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If you purchase land with student loan money will they be able to take the property from you?

Discussion in 'Alternative Housing' started by TheWindAndRain, Jan 31, 2018.

  1. TheWindAndRain

    TheWindAndRain Sir Posts a Lot

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    If someone defaults on their student loan debt but they used the student loans to purchase land to live off, is anyone able to come in and take your land from you because of the debt? Are there certain ways to go about this to prevent your land being taken from you?
     
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  2. ironman

    ironman Celebrated Poster

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    I think so . misuse of funds . just pay the loan
     
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  3. Erinn Oface

    Erinn Oface Hungry for Knowledge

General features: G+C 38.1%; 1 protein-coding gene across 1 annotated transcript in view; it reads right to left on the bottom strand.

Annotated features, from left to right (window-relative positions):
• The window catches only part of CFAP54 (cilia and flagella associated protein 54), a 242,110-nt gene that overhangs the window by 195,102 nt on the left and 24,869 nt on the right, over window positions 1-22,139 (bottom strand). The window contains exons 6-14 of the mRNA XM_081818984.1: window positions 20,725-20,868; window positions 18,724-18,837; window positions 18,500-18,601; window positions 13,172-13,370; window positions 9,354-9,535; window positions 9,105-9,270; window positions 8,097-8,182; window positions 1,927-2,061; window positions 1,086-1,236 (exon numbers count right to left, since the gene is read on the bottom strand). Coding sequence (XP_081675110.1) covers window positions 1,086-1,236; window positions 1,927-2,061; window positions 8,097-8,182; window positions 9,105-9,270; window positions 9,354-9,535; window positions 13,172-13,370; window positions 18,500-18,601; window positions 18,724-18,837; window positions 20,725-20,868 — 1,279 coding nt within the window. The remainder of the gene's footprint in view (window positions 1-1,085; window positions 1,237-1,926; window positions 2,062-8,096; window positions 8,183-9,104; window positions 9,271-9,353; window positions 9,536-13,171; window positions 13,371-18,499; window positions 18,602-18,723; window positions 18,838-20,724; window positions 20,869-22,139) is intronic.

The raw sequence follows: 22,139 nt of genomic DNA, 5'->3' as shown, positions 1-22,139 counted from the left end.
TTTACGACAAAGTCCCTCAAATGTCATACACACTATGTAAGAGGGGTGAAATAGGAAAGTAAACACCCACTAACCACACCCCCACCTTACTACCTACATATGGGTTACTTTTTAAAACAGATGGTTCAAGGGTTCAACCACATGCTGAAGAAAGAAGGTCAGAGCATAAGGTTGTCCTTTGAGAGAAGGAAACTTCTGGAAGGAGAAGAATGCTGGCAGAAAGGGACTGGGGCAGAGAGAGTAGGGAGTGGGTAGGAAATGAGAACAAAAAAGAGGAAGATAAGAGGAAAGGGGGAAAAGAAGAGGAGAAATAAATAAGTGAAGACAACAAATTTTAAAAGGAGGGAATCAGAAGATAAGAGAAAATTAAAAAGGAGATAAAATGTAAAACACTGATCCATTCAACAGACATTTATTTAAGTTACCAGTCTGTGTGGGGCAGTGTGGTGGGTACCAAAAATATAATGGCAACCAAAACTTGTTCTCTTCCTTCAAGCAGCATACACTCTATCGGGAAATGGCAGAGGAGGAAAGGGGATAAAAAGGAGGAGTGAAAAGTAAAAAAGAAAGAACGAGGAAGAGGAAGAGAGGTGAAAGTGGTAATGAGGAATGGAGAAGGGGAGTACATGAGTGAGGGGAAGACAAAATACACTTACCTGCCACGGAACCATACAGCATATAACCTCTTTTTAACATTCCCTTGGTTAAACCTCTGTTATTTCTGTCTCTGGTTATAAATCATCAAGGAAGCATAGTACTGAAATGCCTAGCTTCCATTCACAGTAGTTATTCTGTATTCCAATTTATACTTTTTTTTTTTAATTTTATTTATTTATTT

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    Kyle!!! It's Erin! You gotta talk to @Hillbilly Castro about this he's researched it a bunch!

    Also how are you feeling?? Send me a message sometime!
     
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  4. ironman

    ironman Celebrated Poster

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    Where does student loan money come from . really is it from private investors. I work through school . but that was long time ago . i also put my kid through college out of my work so she finish her education debt free . i don't like the word loan or credit
    I don't have lot but happy nonone chasing me for debts
     
  5. quad8

    quad8 Nowhere bound...